January 2005 archives

January 4, 2005

My powerlifting year 2004 (condensed version)

Filed under: General

2004 is on the first floor, 2005 to your rightIf you know where this blog is, carry on. If, on the other hand, you need a convenient excuse for not threading into the voluminous archives or want a frameable big picture of the Under the Bar experience 2004, this is it (no refunds).

“This continuing back pain saga is inducing a split personality”

If there is one thing that has dominated this blog for the past year it is the well-advertised good morning injury that I sustained in December 2003. Initially things looked quite bright: the swelling and bruising indicated only limited internal bleeding and the acute phase, where I was unable to sit for any length of time, passed quickly enough to allow controlled leg work two weeks later. January rolled in to the tune of fairly heavy zercher and box squats, while I did my best to repress lingering doubt from my mind and, consequently, blog. In the only heavier squat/deadlift workout of February, I still noted a cold sensation at the injury possibly indicative of bad blood flow and scar tissue. In a whim of self-delusional lunacy, perhaps caused by a feeling that “four months ought to be enough to heal whatever I got”, I did some heavy deadlifts in March. Felt some real fear doing that and consequently embarked on a more controlled comeback with lighter weights. In spite of this, things changed for the worse as the left side of the lower back went into a cramp in the middle of a squat putting even pulldowns two days later out of the question.

I finally conceded defeat and saw an osteopath who declared my vertebrae a mess and then adjusted my back. I felt great, but the next day the pain had migrated to the right side. In the midst of a Saturday stroll the pain suddenly intensified. After having limped home, Sanna, a licensed massage therapist, checked me for trigger points and found some on the gluteus and one on the right calf. We concluded that they were probably the effects of other muscles becoming overstressed trying to protect the injury while compensating for the imbalance in musculature. Aggressive trigger point massage with a tennis ball several times daily lessened the pain somewhat. At this point I received an e-mail from chiropractor and powerlifter Vince Scelfo, later a NAP world record holder. Vince, who had just suffered a good morning injury of his own, broadly supported our conclusion with some very enlightening comments about how adjusting displaced vertebrae without fixing the underlying problem would just lead to them being pulled out of alignment again. This was precisely what a second visit to the osteopath showed; everything was again out of place, but on the bright side I appeared to have regained some of the natural curvature of the spine, the adjustments were easier and I had less tense gluteus owing to the trigger point massage. He figured I would be all right and would not need to come back. His optimism was somewhat reassuring, but at the same time it was clear that I was feeling a lot worse than in January/February. Squats and deads being unthinkable, I focused on doing what I had coined the “Happy Back workout” consisting of makeshift reverse hypers and weighted ball crunches.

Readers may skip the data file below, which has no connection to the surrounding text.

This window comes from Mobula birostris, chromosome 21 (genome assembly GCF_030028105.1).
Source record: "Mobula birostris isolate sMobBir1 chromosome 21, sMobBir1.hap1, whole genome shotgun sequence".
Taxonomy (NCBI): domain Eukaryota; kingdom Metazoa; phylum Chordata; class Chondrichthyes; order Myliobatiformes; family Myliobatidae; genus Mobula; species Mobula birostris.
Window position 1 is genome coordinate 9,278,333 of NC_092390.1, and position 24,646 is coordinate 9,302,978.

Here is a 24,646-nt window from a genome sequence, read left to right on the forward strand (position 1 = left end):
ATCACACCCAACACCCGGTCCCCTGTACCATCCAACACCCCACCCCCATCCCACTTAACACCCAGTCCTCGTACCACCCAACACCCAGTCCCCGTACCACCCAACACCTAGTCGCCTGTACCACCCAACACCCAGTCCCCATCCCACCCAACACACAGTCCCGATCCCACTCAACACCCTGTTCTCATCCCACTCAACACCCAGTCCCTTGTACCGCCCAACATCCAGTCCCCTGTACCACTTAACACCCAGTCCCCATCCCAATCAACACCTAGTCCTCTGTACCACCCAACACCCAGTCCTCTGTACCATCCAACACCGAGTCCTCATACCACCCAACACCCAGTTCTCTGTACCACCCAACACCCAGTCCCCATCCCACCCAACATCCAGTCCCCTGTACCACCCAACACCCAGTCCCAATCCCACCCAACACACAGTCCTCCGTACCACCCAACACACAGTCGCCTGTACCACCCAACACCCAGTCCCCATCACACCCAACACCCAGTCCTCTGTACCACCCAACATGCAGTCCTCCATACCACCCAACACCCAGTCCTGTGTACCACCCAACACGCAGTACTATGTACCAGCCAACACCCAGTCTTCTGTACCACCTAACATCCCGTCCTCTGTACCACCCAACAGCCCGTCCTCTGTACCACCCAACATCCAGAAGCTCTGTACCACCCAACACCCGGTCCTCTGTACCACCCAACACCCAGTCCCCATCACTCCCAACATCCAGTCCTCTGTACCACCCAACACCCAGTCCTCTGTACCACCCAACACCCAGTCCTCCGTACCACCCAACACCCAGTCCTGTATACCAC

Sleeping in odd beds and walking a lot during a 10-day trip to Tuscany in late April/early May fried my trigger points again. In a second lunatic moment, I figured Smith squats would be safe, after all, I did them weeks after the injury without ill effects. Not so now, as some acute discomfort appeared already at 60 kg/133 lbs. I abandoned the movement for makeshift reverse hypers, but they only aggravated the pain. Catching a glimpse of myself in the dressing room mirror I noticed that the protective cramp had caused me to become all crooked with the shoulder girdle slanting heavily to the right. The further from the injury I got, the worse my condition seemed to become. In this classic moment of despair, I booked an appointment with a highly regarded back clinic for the next day.